I have never hated a man enough to return his diamonds—Zsa Zsa Gabor, American actress.
The above remark has been associated with Ms Gabor for well over half a century. It’s unlikely to come unstuck from her name because of her long association with both men and diamonds. In her nearly 100-years long life, she came to be friends with a slew of men and wore a lot of jewelry. In all, she had 9 marriages and loads of ornaments. But while she is known for that quote, she is by no means leagues ahead of millions of women across the world who have also had a strong bond with jewelry, especially diamonds. That fascination continues unabated, which is why they say diamonds are a woman’s best friends.
Wearing jewelry is universal and predates recorded history. In ancient times, wealthy Egyptians wore all manner of gold and silver jewelry like crowns, bracelets, necklaces, collars, rings and earrings to attract the gods. In the process, they were also able to showcase their highness. Cleopatra, Queen of Egypt, is always associated with her heavy crown. If you were not of high rank or wealth, that was fine too; you could choose to wear many of the same things in base metals and stones. A similar fascination for jewelry could be found in so many cultures. In India too, the idea is ancient, and for one thing is intricately woven with the idea of our classical dances, which also go back centuries.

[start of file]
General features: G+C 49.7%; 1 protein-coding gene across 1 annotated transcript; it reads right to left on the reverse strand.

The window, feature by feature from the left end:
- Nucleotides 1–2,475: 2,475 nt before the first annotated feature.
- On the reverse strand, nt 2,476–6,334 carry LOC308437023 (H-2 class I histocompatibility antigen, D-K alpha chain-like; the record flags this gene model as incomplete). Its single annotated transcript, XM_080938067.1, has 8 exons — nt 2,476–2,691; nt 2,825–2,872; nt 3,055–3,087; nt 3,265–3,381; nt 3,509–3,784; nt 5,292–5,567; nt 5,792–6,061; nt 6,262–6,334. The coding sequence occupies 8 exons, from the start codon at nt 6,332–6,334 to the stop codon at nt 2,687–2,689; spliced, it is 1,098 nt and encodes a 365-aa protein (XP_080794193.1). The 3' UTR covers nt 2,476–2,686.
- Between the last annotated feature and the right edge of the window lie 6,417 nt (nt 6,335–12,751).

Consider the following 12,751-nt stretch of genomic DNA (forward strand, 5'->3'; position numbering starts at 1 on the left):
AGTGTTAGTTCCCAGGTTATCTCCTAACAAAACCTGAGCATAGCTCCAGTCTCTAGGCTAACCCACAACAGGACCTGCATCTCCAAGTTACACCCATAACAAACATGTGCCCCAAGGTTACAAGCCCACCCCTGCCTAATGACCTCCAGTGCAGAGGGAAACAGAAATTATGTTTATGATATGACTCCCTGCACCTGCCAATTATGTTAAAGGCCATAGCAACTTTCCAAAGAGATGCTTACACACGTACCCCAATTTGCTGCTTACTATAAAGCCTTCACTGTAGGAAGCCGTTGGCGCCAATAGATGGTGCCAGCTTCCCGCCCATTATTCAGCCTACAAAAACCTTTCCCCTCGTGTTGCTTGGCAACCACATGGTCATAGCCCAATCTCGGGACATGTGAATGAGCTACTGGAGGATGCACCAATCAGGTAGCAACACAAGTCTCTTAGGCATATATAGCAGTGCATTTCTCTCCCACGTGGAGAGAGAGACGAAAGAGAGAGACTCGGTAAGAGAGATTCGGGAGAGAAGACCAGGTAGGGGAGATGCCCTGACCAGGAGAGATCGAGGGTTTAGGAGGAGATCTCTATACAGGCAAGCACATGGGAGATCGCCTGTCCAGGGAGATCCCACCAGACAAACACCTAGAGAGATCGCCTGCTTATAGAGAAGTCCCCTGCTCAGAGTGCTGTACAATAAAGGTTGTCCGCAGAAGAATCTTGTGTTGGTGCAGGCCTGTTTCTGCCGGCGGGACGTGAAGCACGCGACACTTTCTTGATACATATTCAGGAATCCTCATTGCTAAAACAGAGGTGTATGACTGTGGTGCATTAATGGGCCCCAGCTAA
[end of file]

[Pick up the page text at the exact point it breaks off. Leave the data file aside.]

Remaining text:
Even our gods wear ornaments, as is evident from their images. Why they should be wearing jewelry though, is something to wonder about. Upon such questions arrives informed opinion, telling us that the gods must wear them to attract our attention; humans that we are, we get propelled towards a decked-up person. The shimmer of gold and the sparkle of stones can be huge attractions. What a role reversal then, between what the Egyptians wanted from their gods, and what our gods want from us.
Within India, with its diverse culture, we have so many regional variations and styles of wearing jewelry. Kashmiri women can have several branches radiating out from a central core earring and coming down long, even as long as 12 inches. In Sidipet district of Telengana, women typically get 5 holes pierced in each ear to suspend that many earrings. They believe Ayurveda tells them gold is good for the body’s hygiene, especially on the ear. Over the decades, their ears can become droopy.
Many other parts of the body get jewelry too, which is most true during weddings. This is apart from the varnishes that go on the nails, liners applied to the eyes and eyebrows, henna that is used on the hands, arms and feet, etc. The idea is to highlight every part of the woman’s body to dazzle everyone around.
Here are many of the other ornaments that are worn by women. Maang tikka is a pendant worn on the top of the forehead at the hair separation. A chain running from the pendant along the hair parting fastens the ornament to the hair behind. Maatha patti is more elaborate; it is a Maang Tikka combined with two chains running left and right from it, running over the forehead or over the hair to end up behind the ears. Earrings can be in many styles and shapes, called baali, jhoomar or jhumka (meaning flower on the ear) which are quite popular. A choker is a close-fitting necklace worn around the neck, while a mangalsutra (sacred thread) is worn by a bride till her husband’s death. Paanchhlada and saatlada is a necklace of 5 and 7 strings respectively. Chandrahaar is a necklace of links that are shaped like the moon. Choodi is a bangle, kangna a bracelet and haath phool is an ornament that embellishes the back of one’s hand. Angoothi or mundri is a finger ring. The small nose studs women wear are called laung, while nath is either just a hoop in many sizes or a hoop with a chain that goes back to be fastened to the hair behind the nearer ear.